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The Climax Concept - Theories and Categories

BY: Aritri Ghosh | Category: Environmental-Biotechnology | Submitted: 2011-05-16 10:41:12
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Article Summary: "The climax is the ultimate step in ecological succession.This article features in theories of climx and categories of climax..."

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According to classical ecological theory, succession stops when the sere has arrived at an equilibrium or steady state with the physical and biotic environment. At this point the community is stable and self replication. Barring major disturbances, it will persist indefinitely. This end point of succession is called climax.

Characteristics of climax

• The vegetation is tolerant of environmental conditions.
• It has a wide diversity of species a well drained spatial structure and complex food chains.
• The climax ecosystem is balanced. There is equilibrium between gross primary production and total respiration, between energy used from sunlight and energy released by decomposition, between uptake of nutrients from the soil and the return of nutrient by litter fall to the soil.
• Individuals in the climax stage are replaced by others of the same kind. Thus the species composition maintains equilibrium.
• It is an index of the climate of the area. The life or growth forms indicate the climatic type.

Theories Regarding Nature of Climax

There are three schools of interpretations explaining the climax concepts. They are as follows.

Monoclimax or Climatic Climax Theory

This theory was advanced by Clements in 1916 and recognized only one climax whose characteristics are determined solely by climate meaning climatic climax. The processes of succession and modification of environment overcome the effects of differences in topography, parent material of the soil and other factors. The whole area would be covered with uniform plant community. Communities other than the climax and related to it are recognized as sub climax post climax and disclimax.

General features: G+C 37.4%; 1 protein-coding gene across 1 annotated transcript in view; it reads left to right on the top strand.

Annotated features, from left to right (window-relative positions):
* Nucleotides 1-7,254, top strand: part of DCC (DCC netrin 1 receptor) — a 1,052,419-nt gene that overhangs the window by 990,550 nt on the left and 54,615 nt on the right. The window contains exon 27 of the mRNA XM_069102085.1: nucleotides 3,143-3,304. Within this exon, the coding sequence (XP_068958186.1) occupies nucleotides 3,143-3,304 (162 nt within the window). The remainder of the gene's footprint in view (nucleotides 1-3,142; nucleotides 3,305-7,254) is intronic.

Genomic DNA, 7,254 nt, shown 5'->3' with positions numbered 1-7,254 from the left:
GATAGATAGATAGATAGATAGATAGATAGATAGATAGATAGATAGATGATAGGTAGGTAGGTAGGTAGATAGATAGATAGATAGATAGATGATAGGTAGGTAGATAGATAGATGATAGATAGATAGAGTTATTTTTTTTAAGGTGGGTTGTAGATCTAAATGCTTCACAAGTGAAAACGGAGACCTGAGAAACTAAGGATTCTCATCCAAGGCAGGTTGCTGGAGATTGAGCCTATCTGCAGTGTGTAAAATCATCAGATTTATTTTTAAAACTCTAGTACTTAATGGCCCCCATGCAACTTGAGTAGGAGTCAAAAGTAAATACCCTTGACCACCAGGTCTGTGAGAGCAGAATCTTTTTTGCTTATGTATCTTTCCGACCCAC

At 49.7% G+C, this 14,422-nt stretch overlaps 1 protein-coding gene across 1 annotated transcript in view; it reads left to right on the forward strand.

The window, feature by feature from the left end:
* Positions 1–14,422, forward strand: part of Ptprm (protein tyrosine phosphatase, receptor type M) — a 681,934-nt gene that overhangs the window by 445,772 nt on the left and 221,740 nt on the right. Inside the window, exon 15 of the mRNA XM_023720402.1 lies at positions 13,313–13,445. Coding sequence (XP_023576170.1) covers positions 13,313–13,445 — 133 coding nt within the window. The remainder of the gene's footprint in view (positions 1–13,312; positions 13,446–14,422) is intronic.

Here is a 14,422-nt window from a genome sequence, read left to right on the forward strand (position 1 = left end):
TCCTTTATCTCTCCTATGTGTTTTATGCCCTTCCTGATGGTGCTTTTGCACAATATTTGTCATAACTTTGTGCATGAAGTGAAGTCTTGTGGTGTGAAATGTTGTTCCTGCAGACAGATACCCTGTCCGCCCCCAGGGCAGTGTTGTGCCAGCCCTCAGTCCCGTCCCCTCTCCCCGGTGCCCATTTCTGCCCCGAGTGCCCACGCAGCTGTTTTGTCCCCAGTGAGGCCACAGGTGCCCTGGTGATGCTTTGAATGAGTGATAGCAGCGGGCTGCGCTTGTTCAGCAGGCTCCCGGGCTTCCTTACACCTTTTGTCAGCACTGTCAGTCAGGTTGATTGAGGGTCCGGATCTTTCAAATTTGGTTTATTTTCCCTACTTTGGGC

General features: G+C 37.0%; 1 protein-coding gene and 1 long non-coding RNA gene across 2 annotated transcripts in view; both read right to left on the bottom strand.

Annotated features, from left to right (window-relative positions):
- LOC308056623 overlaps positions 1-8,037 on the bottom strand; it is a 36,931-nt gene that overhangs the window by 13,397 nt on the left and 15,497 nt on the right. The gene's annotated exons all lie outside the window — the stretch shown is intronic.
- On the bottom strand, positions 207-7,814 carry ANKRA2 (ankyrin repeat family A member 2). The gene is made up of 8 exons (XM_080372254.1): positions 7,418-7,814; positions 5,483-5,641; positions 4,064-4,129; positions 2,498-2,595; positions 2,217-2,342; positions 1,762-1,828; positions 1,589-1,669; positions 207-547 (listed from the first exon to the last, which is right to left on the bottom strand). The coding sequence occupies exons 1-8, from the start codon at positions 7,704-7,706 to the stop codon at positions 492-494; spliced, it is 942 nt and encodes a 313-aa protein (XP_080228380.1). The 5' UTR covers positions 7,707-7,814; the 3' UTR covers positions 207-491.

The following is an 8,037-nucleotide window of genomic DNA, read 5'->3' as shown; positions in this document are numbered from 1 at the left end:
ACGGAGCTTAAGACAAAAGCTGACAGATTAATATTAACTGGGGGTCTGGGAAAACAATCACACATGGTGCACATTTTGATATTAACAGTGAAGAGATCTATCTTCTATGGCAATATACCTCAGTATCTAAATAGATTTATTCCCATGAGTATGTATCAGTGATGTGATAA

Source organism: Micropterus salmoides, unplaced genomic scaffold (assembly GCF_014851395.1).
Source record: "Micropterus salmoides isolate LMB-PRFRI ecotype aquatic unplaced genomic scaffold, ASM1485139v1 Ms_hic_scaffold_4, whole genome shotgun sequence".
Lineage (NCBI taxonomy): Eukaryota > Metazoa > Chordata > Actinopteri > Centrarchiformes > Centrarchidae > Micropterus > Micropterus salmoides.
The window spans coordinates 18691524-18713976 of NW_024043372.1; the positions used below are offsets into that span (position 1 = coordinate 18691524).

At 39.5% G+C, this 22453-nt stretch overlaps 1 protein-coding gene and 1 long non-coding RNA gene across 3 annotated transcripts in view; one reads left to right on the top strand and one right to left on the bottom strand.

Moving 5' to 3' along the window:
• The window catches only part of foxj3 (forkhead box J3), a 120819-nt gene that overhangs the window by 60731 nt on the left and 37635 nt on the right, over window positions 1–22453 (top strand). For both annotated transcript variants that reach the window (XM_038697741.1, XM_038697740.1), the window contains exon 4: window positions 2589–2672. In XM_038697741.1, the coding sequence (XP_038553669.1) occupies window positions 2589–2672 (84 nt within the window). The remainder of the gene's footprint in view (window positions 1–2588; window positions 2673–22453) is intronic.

Polyclimax Theory

This theory was advanced by Tansley in 1935. It proposes that the climax vegetation of a region consists of more than one vegetation climaxes controlled by soil moisture, soil nutrients, topography, slope exposure, fire and animal activity.

Climax Pattern Theory

This theory was proposed by Whittaker in 1953. The climax pattern theory recognizes a variety of climaxes governed by responses of species populations to biotic and abiotic conditions. According to this theory the total environment of the ecosystem determines the composition, species structure and balance of a climax community. The environment includes the species responses to moisture, temperature, and nutrients and their biotic relationships. Availability of flora and fauna to colonized the area, chance dispersal of seeds and animals, soils, climate and disturbance such as fir and wind. The nature of climax vegetation will change as an environment change. The climax community represents a pattern of populations that corresponds to a change with the pattern of environment. The central and most widespread community is the climatic climax.

Types of Climax

Climatic Climax

If there is only a single climax and the development of climax community is controlled by the climate of the region, it is termed as climatic climax. For example, development of maple beech climax community over the moist soil. Climatic climax is theoretical and develops where physical conditions of the substrates are not show extreme as to modify the effects of the prevailing regional climate.

Edaphic Climate

When there is more than one climax community in the region, modified by local conditions of the substrates such as soil moisture, soil nutrients, topography, slope exposure, fire and animal activity it is called edaphic climax. Succession ends in edaphic climates where topography, soil, water, fire and other disturbances are such that a climatic climax cannot develop.

Catastrophic Climax

Climax vegetation vulnerable to a catastrophic event such as a wild fire. For example, in California chaparral vegetation is the final vegetation. The wild fire removes the mature vegetation and decomposes. A rapid development of herbaceous vegetation follows until the shrub dominance is reestablished. This is known as catastrophic climax.


When the stable community which is not the climatic or edaphic climax for the given site is maintained by man or hid domestic animals, it is designated as disclimax or disturbance climax or anthropogenic sub climax meaning man generated. For example overgrazing by stock may produce a desert community of bushes and cacti where the local climate actually would allow grass land to maintain itself.

Preclimax and Post climax

In certain areas different climax communities developed under similar climatic conditions. If the community has life forms lower than those in the expected climatic climax, it is called preclimax. A community that has life forms higher than those in the expected climatic climax is post climax. Preclimax strips develop in less moist and hotter areas. Whereas post climax strips develops in more moist and cooler areas than the surrounding climate.

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